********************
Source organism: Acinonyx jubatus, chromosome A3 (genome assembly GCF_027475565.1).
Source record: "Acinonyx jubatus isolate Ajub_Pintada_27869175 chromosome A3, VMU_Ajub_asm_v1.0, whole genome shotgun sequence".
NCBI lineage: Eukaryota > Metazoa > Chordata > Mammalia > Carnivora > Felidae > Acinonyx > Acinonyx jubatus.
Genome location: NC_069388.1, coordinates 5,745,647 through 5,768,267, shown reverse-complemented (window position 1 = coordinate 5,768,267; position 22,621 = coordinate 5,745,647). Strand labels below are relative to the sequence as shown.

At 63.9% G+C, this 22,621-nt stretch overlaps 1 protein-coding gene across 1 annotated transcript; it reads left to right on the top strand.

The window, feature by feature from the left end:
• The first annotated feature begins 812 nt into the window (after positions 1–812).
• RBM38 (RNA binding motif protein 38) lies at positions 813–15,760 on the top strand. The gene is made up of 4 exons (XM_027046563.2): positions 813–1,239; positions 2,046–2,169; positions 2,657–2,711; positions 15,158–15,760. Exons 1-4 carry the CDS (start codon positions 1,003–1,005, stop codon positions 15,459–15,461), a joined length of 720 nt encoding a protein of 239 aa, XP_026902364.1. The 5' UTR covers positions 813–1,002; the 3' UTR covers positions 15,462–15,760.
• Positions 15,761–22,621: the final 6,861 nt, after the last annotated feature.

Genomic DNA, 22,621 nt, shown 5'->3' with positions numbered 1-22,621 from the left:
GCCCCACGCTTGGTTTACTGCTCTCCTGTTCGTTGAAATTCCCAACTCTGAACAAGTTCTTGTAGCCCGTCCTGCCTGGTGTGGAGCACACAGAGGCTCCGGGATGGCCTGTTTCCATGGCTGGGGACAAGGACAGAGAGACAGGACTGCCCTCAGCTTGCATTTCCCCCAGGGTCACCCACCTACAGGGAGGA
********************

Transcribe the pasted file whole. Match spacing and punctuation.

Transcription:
Source organism: Acinonyx jubatus, chromosome A3 (genome assembly GCF_027475565.1).
Source record: "Acinonyx jubatus isolate Ajub_Pintada_27869175 chromosome A3, VMU_Ajub_asm_v1.0, whole genome shotgun sequence".
NCBI lineage: Eukaryota > Metazoa > Chordata > Mammalia > Carnivora > Felidae > Acinonyx > Acinonyx jubatus.
Genome location: NC_069388.1, coordinates 5,745,647 through 5,768,267, shown reverse-complemented (window position 1 = coordinate 5,768,267; position 22,621 = coordinate 5,745,647). Strand labels below are relative to the sequence as shown.

At 63.9% G+C, this 22,621-nt stretch overlaps 1 protein-coding gene across 1 annotated transcript; it reads left to right on the top strand.

The window, feature by feature from the left end:
• The first annotated feature begins 812 nt into the window (after positions 1–812).
• RBM38 (RNA binding motif protein 38) lies at positions 813–15,760 on the top strand. The gene is made up of 4 exons (XM_027046563.2): positions 813–1,239; positions 2,046–2,169; positions 2,657–2,711; positions 15,158–15,760. Exons 1-4 carry the CDS (start codon positions 1,003–1,005, stop codon positions 15,459–15,461), a joined length of 720 nt encoding a protein of 239 aa, XP_026902364.1. The 5' UTR covers positions 813–1,002; the 3' UTR covers positions 15,462–15,760.
• Positions 15,761–22,621: the final 6,861 nt, after the last annotated feature.

Genomic DNA, 22,621 nt, shown 5'->3' with positions numbered 1-22,621 from the left:
GCCCCACGCTTGGTTTACTGCTCTCCTGTTCGTTGAAATTCCCAACTCTGAACAAGTTCTTGTAGCCCGTCCTGCCTGGTGTGGAGCACACAGAGGCTCCGGGATGGCCTGTTTCCATGGCTGGGGACAAGGACAGAGAGACAGGACTGCCCTCAGCTTGCATTTCCCCCAGGGTCACCCACCTACAGGGAGGA